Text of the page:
For microscopic study, the ethanol-stored specimens were dried by the method described in Matsuo and Yukawa (2009). Fore wings were mounted on slides in Canada balsam using ethanol and xylene. Several specimens were gold-coated for microphotography with a JEOL JSM-5600LV scanning electronic microscope. High resolution image was taken with the methods described in Matsuo et al. (2012). Adult morphological terminology follows Mikó and Deans (2009), except for wing venation, which follows Dessart (1963). The holotype and paratypes are deposited in the collection of the Biosystematics Laboratory, Faculty of Social and Cultural Studies, Kyushu University, Japan.

Results and discussion

Aphanogmus flavigastris Matsuo, sp. n.

Ceraphronidae sp.: Abe et al. 2011: 277.

Ceraphronidae sp.: Ganaha-Kikumura et al. 2012: 323.


The specific name, flavigastris, is Latin meaning yellowish gaster, derived from the color of the female metasoma.

Type material

See Table 1.

Table 1.

A list of type specimens of Aphanogmus flavigastris. All specimens are kept in the collection of the Biosystematics Laboratory, Faculty of Social and Cultural Studies, Kyushu University, Japan.

Possible host Associated plant* Collecting site (collector**) Host collecting No. specimens Notes
F. acarisuga Pueraria montana Senbaru, Nishihara, Okinawa, Japan (SO) 22 vii 2008 1 female Holotype
F. acarisuga P. montana Senbaru, Nishihara, Okinawa, Japan (SO) 22 vii 2008 1 male Paratype
F. acarisuga Mallotus japonicus Uka, Kunigami, Okinawa, Japan (SO, TGK) 1 viii 2008 1 female Paratype
F. acarisuga Ma. japonicus Uehara, Ogimi, Okinawa, Japan (SO, TGK) 6 viii 2008 1 female Paratype
F. acarisuga Broussonetia papyrifera Gesashi, Higashi, Okinawa, Japan (SO) 21 ii 2009 1 female Paratype
F. acarivora Bauhinia variegata Senbaru, Nishihara, Okinawa, Japan (SO) 18 vii 2008 2 females Paratypes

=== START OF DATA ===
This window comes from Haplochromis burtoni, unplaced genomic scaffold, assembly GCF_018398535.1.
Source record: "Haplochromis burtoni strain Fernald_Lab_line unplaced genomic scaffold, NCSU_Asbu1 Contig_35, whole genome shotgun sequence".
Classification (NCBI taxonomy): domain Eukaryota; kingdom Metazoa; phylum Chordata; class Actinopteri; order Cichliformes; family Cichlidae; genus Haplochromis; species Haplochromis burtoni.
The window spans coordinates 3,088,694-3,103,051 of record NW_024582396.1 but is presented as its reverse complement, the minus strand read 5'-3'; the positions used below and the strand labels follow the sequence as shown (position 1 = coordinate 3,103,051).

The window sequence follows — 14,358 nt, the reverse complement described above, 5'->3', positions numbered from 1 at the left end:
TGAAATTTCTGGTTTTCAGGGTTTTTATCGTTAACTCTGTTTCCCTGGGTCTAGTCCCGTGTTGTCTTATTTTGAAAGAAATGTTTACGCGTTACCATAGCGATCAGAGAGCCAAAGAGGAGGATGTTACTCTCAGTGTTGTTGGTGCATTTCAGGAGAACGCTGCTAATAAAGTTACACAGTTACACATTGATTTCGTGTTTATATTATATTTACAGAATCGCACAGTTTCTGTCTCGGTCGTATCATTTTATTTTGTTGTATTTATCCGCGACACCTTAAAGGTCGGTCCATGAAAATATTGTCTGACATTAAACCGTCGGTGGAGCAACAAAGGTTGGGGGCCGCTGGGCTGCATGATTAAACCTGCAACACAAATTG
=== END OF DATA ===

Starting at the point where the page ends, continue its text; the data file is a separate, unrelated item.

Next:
F. acarivora Melanolepis multiglandulosa Hentona, Kunigami, Okinawa, Japan (SO) 31 vii 2008 2 males Paratypes
F. acarivora Mucuna macrocarpa Oku, Kunigami, Okinawa, Japan (SO, TGK) 1 viii 2008 2 females Paratypes
F. acarivora P. montana Iramina, Yomitan, Okinawa, Japan (SO) 2 x 2008 1 female Paratype
F. acarivora Morus australis Kijoka, Ogimi, Okinawa, Japan (SO) 16 x 2008 1 female Paratype


FEMALE. Body length 0.5–0.6 mm (Figs 1, 2). Head dark brown. Scape yellow; pedicel and all flagellomeres yellowish brown. Mesosoma dark brown. Fore wing with an infuscate area. Fore and mid coxae dark brown, sometimes yellowish in apical half; fore and mid femora yellow, sometimes brownish; hind leg and all tibiae yellow. Metasoma yellow, darker dorsally.

Figure 1. 

A female of Aphanogmus flavigastris. Scale bar: 100 μm.

Figures 2–5. 

Aphanogmus flavigastris. 2 female body, lateral view 3 female head, frontal view; 4 female antenna, lateral view 5 female mesosoma and metasoma, dorsal view. Scale bars: 2: 100 μm; 3–5: 50 μm.

Head in dorsal view 1.5–1.7 times as wide as long, 1.2–1.4 times as wide as mesosoma; POL: OOL: LOL = 1.8: 1.5: 1.0. Head in frontal view (Fig. 3) 1.0–1.1 times as wide as high; malar space 0.3–0.5 times as long as eye height; lateral margin of torulus distinctly raised; intertorular carina distinct; frontal depression transversely reticulate; ocellar foveae absent; preocellar pit absent; facial pit absent; preoccipital furrow present and extends from anterior ocellus to occipital foramen; preoccipital carina absent; preoccipital lunula absent; occipital carina present; occipital depression absent; occiput smooth. Antenna (Fig. 4) 10 segmented; scape about 0.6 times as long as height of head, as long as distance between inner orbits; pedicel 2.0–2.5 times as long as flagellomere 1; the following segments gradually widened; flagellomere 7 about 2.0 times as wide as flagellomere 1; club 1 segmented.

Mesosoma 1.2–1.4 times as long as wide; 1.3–1.5 times as high as wide; ventral pronotal pit distinct; mesoscutum reticulate, sparsely setose (Fig. 5); setal base slightly pustulate; median mesoscutal sulcus complete; notaulus absent; parapsidal line absent; interaxillar sulcus present; scutoscutellar sulcus angled medially, foveolate, continuous with interaxillar sulcus; dorsal axillar area and mesoscutellum sculptured as mesoscutum, with distinct lateral carina which connects posterior mesoscutellar sulcus (Fig. 6); mesoscutellum 1.4–1.6 times as long as wide; anterior mesopleural sulcus distinct (Fig. 7); anterior mesopleural area finely reticulate with several setae; dorsal mesometapleural carina straight; anterior mesopleural sulcus perpendicularly intersecting dorsal mesometapleural carina; metapleural carina distinct, extends near dorsal mesometapleural carina.

Figures 6–9.